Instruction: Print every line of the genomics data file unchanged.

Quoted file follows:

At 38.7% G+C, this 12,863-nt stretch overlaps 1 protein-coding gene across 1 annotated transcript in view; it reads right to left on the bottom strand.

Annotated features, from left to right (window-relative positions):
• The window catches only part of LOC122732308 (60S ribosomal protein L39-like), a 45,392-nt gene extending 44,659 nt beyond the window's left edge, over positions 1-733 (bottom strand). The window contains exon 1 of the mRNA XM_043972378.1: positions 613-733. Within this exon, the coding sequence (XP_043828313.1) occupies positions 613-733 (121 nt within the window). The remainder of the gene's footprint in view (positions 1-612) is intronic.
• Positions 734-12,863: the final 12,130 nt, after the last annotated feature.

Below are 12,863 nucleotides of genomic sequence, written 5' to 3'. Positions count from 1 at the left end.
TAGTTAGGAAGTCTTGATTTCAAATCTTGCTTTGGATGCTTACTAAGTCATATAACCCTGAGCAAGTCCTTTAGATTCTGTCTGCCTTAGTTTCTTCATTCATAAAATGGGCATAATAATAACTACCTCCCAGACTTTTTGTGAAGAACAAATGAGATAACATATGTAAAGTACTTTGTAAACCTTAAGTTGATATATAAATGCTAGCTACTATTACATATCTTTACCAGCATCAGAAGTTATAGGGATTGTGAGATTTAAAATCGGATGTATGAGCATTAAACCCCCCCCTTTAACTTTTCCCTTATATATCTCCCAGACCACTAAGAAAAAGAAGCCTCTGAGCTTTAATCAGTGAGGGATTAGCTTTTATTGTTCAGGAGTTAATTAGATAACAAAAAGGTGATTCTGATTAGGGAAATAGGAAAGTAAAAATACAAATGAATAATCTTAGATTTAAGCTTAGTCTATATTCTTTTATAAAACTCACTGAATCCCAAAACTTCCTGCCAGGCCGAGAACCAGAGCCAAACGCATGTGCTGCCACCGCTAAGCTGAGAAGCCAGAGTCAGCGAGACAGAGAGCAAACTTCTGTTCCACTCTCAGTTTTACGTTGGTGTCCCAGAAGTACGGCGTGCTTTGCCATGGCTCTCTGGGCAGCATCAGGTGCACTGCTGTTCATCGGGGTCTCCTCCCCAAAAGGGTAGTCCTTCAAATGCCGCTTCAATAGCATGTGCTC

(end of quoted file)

At 38.7% G+C, this 12,863-nt stretch overlaps 1 protein-coding gene across 1 annotated transcript in view; it reads right to left on the bottom strand.

Annotated features, from left to right (window-relative positions):
• The window catches only part of LOC122732308 (60S ribosomal protein L39-like), a 45,392-nt gene extending 44,659 nt beyond the window's left edge, over positions 1-733 (bottom strand). The window contains exon 1 of the mRNA XM_043972378.1: positions 613-733. Within this exon, the coding sequence (XP_043828313.1) occupies positions 613-733 (121 nt within the window). The remainder of the gene's footprint in view (positions 1-612) is intronic.
• Positions 734-12,863: the final 12,130 nt, after the last annotated feature.

Below are 12,863 nucleotides of genomic sequence, written 5' to 3'. Positions count from 1 at the left end.
TAGTTAGGAAGTCTTGATTTCAAATCTTGCTTTGGATGCTTACTAAGTCATATAACCCTGAGCAAGTCCTTTAGATTCTGTCTGCCTTAGTTTCTTCATTCATAAAATGGGCATAATAATAACTACCTCCCAGACTTTTTGTGAAGAACAAATGAGATAACATATGTAAAGTACTTTGTAAACCTTAAGTTGATATATAAATGCTAGCTACTATTACATATCTTTACCAGCATCAGAAGTTATAGGGATTGTGAGATTTAAAATCGGATGTATGAGCATTAAACCCCCCCCTTTAACTTTTCCCTTATATATCTCCCAGACCACTAAGAAAAAGAAGCCTCTGAGCTTTAATCAGTGAGGGATTAGCTTTTATTGTTCAGGAGTTAATTAGATAACAAAAAGGTGATTCTGATTAGGGAAATAGGAAAGTAAAAATACAAATGAATAATCTTAGATTTAAGCTTAGTCTATATTCTTTTATAAAACTCACTGAATCCCAAAACTTCCTGCCAGGCCGAGAACCAGAGCCAAACGCATGTGCTGCCACCGCTAAGCTGAGAAGCCAGAGTCAGCGAGACAGAGAGCAAACTTCTGTTCCACTCTCAGTTTTACGTTGGTGTCCCAGAAGTACGGCGTGCTTTGCCATGGCTCTCTGGGCAGCATCAGGTGCACTGCTGTTCATCGGGGTCTCCTCCCCAAAAGGGTAGTCCTTCAAATGCCGCTTCAATAGCATGTGCTC